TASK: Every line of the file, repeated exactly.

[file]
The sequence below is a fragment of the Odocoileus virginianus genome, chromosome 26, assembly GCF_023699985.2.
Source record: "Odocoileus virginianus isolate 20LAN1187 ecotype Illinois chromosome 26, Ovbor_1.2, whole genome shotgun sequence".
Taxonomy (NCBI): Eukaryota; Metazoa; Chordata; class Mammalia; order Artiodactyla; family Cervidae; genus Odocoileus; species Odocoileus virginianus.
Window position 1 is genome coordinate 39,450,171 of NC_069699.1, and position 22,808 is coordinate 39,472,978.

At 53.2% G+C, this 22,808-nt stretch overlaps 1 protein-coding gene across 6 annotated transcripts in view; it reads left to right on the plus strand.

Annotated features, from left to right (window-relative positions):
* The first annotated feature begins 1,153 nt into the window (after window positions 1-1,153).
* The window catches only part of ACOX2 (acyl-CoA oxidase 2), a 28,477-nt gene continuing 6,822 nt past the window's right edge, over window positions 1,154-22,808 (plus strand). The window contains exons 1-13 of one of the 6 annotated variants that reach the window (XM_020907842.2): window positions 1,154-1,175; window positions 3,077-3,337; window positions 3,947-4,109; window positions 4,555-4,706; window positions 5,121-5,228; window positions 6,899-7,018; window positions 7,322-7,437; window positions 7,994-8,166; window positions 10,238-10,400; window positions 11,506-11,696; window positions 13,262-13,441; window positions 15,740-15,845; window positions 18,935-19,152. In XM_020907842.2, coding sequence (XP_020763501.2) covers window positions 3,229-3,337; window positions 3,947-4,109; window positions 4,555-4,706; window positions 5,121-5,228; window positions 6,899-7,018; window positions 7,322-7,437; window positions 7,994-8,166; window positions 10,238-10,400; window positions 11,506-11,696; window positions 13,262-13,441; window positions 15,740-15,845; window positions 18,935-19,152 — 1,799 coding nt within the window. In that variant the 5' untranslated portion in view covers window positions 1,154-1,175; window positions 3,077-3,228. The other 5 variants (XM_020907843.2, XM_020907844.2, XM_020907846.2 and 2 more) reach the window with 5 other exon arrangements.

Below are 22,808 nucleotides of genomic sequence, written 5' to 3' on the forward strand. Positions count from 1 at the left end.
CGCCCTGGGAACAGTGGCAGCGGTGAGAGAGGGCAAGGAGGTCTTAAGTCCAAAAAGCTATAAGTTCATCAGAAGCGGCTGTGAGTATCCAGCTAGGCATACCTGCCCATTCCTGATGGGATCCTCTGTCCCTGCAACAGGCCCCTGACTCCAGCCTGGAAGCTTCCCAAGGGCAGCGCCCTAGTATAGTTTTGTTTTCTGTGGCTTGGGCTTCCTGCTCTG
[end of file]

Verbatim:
The sequence below is a fragment of the Odocoileus virginianus genome, chromosome 26, assembly GCF_023699985.2.
Source record: "Odocoileus virginianus isolate 20LAN1187 ecotype Illinois chromosome 26, Ovbor_1.2, whole genome shotgun sequence".
Taxonomy (NCBI): Eukaryota; Metazoa; Chordata; class Mammalia; order Artiodactyla; family Cervidae; genus Odocoileus; species Odocoileus virginianus.
Window position 1 is genome coordinate 39,450,171 of NC_069699.1, and position 22,808 is coordinate 39,472,978.

At 53.2% G+C, this 22,808-nt stretch overlaps 1 protein-coding gene across 6 annotated transcripts in view; it reads left to right on the plus strand.

Annotated features, from left to right (window-relative positions):
* The first annotated feature begins 1,153 nt into the window (after window positions 1-1,153).
* The window catches only part of ACOX2 (acyl-CoA oxidase 2), a 28,477-nt gene continuing 6,822 nt past the window's right edge, over window positions 1,154-22,808 (plus strand). The window contains exons 1-13 of one of the 6 annotated variants that reach the window (XM_020907842.2): window positions 1,154-1,175; window positions 3,077-3,337; window positions 3,947-4,109; window positions 4,555-4,706; window positions 5,121-5,228; window positions 6,899-7,018; window positions 7,322-7,437; window positions 7,994-8,166; window positions 10,238-10,400; window positions 11,506-11,696; window positions 13,262-13,441; window positions 15,740-15,845; window positions 18,935-19,152. In XM_020907842.2, coding sequence (XP_020763501.2) covers window positions 3,229-3,337; window positions 3,947-4,109; window positions 4,555-4,706; window positions 5,121-5,228; window positions 6,899-7,018; window positions 7,322-7,437; window positions 7,994-8,166; window positions 10,238-10,400; window positions 11,506-11,696; window positions 13,262-13,441; window positions 15,740-15,845; window positions 18,935-19,152 — 1,799 coding nt within the window. In that variant the 5' untranslated portion in view covers window positions 1,154-1,175; window positions 3,077-3,228. The other 5 variants (XM_020907843.2, XM_020907844.2, XM_020907846.2 and 2 more) reach the window with 5 other exon arrangements.

Below are 22,808 nucleotides of genomic sequence, written 5' to 3' on the forward strand. Positions count from 1 at the left end.
CGCCCTGGGAACAGTGGCAGCGGTGAGAGAGGGCAAGGAGGTCTTAAGTCCAAAAAGCTATAAGTTCATCAGAAGCGGCTGTGAGTATCCAGCTAGGCATACCTGCCCATTCCTGATGGGATCCTCTGTCCCTGCAACAGGCCCCTGACTCCAGCCTGGAAGCTTCCCAAGGGCAGCGCCCTAGTATAGTTTTGTTTTCTGTGGCTTGGGCTTCCTGCTCTG